Born in Toronto in 1925, Somers only began to study music in his early teens and, as if to make up for lost time, immediately engaged in intensive study. At the age of sixteen he entered the Royal Conservatory of Music in Toronto where he studied piano with Reginald Godden (1941-43) and Weldon Kilburn (1946-49) and composition with John Weinzweig (1942-43, 1946-49), receiving scholarships in 1947 and 1949. In the latter year he was awarded a Canadian Amateur Hockey Association scholarship through which he studied composition with Darius Milhaud in Paris (1949-50). At that time Somers’ music was subject to the dual influence of serial music (championed at that time by Weinzweig) and a more personal past-conscious view of music and the musical repertoire.
He once remarked that, for him: …composition evolves from a body of tradition and a series of conventions, be they old or new. “Now in the 1950s I was out of touch with developments that were happening in composition; I had to learn my own way. And my own way was to write works that employed Baroque techniques fused with serialism and the more highly tensioned elements of 20th century music I was familiar with at the time”.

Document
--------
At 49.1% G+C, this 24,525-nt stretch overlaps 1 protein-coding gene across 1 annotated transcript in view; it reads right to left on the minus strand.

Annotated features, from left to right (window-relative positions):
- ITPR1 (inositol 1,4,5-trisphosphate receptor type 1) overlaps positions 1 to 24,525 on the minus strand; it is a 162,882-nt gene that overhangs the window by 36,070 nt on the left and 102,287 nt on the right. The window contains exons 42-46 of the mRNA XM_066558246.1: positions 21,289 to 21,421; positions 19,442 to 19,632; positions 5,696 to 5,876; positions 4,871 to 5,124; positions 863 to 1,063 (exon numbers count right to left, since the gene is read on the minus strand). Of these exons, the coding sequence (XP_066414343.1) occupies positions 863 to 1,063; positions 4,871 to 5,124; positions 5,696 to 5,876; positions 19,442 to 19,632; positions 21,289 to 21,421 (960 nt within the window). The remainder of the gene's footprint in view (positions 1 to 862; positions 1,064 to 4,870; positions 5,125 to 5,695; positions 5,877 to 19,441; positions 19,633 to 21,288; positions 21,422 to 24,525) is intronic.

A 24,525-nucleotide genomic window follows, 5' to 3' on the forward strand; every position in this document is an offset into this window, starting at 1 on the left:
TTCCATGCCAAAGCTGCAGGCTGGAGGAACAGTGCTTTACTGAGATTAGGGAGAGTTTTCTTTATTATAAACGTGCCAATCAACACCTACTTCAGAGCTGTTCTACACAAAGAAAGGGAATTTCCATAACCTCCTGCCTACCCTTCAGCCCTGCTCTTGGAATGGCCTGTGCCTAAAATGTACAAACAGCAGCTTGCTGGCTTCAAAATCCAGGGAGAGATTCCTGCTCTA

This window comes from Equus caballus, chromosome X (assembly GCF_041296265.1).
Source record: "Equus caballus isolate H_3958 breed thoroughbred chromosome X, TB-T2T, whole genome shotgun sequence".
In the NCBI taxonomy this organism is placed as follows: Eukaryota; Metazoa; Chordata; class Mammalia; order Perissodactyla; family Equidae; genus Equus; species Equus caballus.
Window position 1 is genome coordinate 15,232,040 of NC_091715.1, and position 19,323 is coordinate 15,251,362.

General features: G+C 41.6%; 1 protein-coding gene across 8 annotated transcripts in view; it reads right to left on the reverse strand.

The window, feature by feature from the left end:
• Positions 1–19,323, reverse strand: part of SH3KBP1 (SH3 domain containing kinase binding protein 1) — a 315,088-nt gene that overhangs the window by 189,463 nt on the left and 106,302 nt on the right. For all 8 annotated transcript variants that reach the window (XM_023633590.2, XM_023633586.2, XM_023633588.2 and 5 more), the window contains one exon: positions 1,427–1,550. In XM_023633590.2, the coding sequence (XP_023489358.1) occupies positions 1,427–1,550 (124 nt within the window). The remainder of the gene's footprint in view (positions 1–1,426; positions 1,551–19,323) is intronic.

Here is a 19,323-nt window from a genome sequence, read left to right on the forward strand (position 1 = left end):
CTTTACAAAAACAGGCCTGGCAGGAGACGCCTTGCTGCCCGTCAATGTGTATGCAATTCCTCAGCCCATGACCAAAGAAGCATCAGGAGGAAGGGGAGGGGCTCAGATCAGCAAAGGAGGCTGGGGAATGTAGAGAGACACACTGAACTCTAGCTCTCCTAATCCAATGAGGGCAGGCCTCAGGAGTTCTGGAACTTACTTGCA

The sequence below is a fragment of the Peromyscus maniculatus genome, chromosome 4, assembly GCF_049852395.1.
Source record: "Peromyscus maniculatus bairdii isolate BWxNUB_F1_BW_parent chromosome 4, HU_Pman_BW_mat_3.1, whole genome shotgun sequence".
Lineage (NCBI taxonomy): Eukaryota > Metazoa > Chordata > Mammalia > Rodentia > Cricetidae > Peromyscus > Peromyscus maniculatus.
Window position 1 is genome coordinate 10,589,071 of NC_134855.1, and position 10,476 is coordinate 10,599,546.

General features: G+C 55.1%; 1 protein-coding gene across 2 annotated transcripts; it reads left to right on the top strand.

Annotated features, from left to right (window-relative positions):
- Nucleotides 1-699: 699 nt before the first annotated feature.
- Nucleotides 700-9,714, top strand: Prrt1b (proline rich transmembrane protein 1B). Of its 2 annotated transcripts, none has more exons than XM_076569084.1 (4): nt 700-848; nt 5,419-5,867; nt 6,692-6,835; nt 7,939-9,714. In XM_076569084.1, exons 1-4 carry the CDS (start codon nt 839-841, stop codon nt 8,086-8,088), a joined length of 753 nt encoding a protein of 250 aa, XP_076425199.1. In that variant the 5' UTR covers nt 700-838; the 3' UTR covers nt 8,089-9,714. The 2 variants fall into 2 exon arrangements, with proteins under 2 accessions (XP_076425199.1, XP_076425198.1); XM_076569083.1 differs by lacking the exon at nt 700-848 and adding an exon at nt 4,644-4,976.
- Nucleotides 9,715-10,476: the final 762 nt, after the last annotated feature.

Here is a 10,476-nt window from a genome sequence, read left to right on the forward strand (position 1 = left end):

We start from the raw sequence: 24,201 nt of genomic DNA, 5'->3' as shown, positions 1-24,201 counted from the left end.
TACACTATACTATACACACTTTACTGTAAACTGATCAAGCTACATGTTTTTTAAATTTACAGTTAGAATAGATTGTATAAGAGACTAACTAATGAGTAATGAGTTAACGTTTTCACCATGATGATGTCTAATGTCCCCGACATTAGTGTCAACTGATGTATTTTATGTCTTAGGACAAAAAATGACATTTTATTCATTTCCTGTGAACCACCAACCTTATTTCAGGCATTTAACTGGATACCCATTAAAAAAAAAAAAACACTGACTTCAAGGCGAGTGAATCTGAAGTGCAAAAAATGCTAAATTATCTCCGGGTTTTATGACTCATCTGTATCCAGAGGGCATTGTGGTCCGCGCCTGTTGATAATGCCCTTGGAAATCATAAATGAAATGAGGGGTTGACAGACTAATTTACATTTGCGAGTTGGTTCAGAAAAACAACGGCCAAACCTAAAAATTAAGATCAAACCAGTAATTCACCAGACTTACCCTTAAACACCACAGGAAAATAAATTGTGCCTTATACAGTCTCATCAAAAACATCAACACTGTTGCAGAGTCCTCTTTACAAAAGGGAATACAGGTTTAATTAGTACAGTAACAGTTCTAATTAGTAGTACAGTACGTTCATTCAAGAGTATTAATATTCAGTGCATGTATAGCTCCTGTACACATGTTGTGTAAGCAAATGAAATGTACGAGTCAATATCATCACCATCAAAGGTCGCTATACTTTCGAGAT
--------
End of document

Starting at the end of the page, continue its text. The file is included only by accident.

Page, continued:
Harry Somers was a founding member of the Canadian League of Composers and in 1971 was named a Companion of the Order of Canada. He received honorary doctorates from the University of Ottawa (1975), the University of Toronto (1976) and York University (1977). From the late 1950s he composed almost exclusively on commissions from a wide variety of North American musical organizations and individuals.
Harry Somers, Symphony No.1 (1951)
Canadian National Arts Centre Orchestra, Victor Fledbrill (Conductor)
Harry Somers “Picasso Suite”
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